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Should you trust your analyst? (Part III)

The first stage of most decision making in business is gathering data. In most cases the information is collected in the form of words. Once the words are available, the professionals who gather the data perform an analysis of these words, and present the results to the decision maker. Recent scientific research shows that these professionals, most frequently, fail in their analysis of qualitative data. Consider the evidence from a recent scientific study.

A scientific study (Baxt WG, Waeckerle JF, Berlin JA, Callaham ML. Who reviews the reviewers? Feasibility of using a fictitious manuscript to evaluate peer reviewer performance. Ann Emerg Med. 1998 Sep;32(3 Pt 1):310-7) introduced 10 major and 13 minor errors in a fictitious scientific manuscript. The manuscript was sent to all reviewers of the Annals of Emergency Medicine, the official publication of the American College of Emergency Physicians. The Annals has been in print for more than 25 years, and is the most widely read journal in emergency medicine. The work described in the manuscript was a standard double-blind, placebo control study of the effect of the propranolol drug on migraine headaches. The manuscript was reviewed by 203 reviewers. Eighty percent of the reviewers were professors at academic emergency medicine departments, and twenty percent were physicians in private practice.

The analysis of the reviewers' comments produced the following results. Fifteen reviewers recommended publication. The reviewers in this group missed 82.7% of the major errors and 88.2% of the minor errors. Sixty seven reviewers recommended revisions. The reviewers in this group missed 70.4% of the major errors and 78.0% of the minor errors. One hundred and seventeen reviewers recommended rejection. The reviewers in this group missed 60.9% of the major errors and 74.8% of the minor errors.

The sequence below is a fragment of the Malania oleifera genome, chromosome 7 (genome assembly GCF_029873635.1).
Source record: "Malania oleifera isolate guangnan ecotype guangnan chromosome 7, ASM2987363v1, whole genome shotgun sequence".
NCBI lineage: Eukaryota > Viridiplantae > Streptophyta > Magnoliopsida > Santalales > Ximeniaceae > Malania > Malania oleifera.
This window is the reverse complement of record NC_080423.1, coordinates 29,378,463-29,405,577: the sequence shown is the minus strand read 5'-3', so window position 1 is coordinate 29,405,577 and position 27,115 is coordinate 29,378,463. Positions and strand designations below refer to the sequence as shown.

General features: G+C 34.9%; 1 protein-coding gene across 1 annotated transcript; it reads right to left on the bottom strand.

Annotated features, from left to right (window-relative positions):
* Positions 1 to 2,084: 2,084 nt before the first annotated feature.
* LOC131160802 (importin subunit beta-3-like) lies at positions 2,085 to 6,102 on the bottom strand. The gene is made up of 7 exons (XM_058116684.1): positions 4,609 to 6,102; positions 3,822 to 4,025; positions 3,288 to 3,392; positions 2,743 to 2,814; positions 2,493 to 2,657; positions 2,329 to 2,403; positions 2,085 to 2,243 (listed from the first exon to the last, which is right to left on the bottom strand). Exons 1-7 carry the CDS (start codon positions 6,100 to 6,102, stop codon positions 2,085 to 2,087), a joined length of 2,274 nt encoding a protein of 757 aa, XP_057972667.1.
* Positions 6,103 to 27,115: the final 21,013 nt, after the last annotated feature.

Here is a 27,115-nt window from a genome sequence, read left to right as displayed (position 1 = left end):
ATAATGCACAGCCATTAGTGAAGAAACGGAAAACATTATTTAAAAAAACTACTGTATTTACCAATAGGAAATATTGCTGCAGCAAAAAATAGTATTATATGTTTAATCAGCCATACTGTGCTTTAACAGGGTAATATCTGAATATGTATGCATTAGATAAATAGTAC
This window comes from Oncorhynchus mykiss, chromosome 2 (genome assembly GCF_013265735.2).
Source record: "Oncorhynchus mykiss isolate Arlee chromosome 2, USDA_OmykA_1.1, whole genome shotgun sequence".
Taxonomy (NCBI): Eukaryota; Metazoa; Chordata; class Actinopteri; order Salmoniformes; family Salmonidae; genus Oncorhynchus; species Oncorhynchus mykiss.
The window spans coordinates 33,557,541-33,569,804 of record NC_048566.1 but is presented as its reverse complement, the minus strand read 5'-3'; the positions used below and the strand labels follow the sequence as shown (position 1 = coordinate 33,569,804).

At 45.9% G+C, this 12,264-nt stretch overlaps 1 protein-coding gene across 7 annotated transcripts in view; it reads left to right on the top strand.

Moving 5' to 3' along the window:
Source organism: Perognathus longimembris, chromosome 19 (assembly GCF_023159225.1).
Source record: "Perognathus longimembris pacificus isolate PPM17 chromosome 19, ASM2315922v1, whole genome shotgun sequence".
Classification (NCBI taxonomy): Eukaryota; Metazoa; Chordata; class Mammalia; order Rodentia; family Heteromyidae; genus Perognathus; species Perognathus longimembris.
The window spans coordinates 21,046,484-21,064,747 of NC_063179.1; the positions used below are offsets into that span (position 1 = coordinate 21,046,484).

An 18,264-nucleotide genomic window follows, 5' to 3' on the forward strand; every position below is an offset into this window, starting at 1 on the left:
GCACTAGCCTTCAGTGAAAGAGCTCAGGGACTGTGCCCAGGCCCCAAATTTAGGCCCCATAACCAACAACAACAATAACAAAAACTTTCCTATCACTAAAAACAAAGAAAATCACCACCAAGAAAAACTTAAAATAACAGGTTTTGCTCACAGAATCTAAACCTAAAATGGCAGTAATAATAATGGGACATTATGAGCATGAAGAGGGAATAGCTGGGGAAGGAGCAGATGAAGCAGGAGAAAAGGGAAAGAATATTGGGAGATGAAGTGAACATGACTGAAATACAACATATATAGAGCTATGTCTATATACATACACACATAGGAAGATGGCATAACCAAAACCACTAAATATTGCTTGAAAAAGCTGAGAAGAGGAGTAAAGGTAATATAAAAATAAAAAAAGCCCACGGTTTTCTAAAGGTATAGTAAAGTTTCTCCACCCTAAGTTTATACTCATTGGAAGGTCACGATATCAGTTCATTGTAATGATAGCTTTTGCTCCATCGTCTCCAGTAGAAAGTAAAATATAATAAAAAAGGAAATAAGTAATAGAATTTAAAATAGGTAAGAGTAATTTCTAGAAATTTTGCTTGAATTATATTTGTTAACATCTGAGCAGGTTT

According to the table, the 15 professors who recommended publication, on average, missed 82.7% of the major errors, and 88.2% of the minor errors. In other words, the professors missed at least 4 out of 5 errors inserted in the manuscript. These errors were defined by the authors as "nonremediable errors that invalidated or markedly weakened the conclusions of the study." It is interesting to note that one of the minor errors included in the manuscript was a misspelling of the drug's name. Out of the 203 reviewers, 30 were convinced in the correctness of the misspelled name and used it throughout their interview. The authors of the study said about the results (with the usual scientific undertone): "the small number of errors identified by the reviewers in this study was surprising. The major errors placed in the manuscript invalidated or undermined each of the major methodologic steps of the study … The identification of even a fraction of these errors should have indicated that the study was unsalvageable, yet the reviewers identified only 34% of these errors, and only 59% of the reviewers rejected the work."

Points to consider:

1. In this study, the reviewers were professors and private practice physicians with an average of 3 years experience as reviewers for the Annals and additional years of experience reviewing scientific manuscripts for 2 other scientific journals, and with 10 years of experience practicing emergency medicine. These reviewers possess a much higher level of expertise in the subject of the tested manuscript relative to even the most experienced market researchers analyzing qualitative customer data, the most experienced human resource managers analyzing candidate data, the lawyers analyzing patents, or the investment analysts and consultants analyzing business data. So, if professors and physicians failed to recognize major errors in a standard scientific manuscript, what are the chances that the less trained professionals will identify gaps and inconsistencies in non-standard qualitative business data?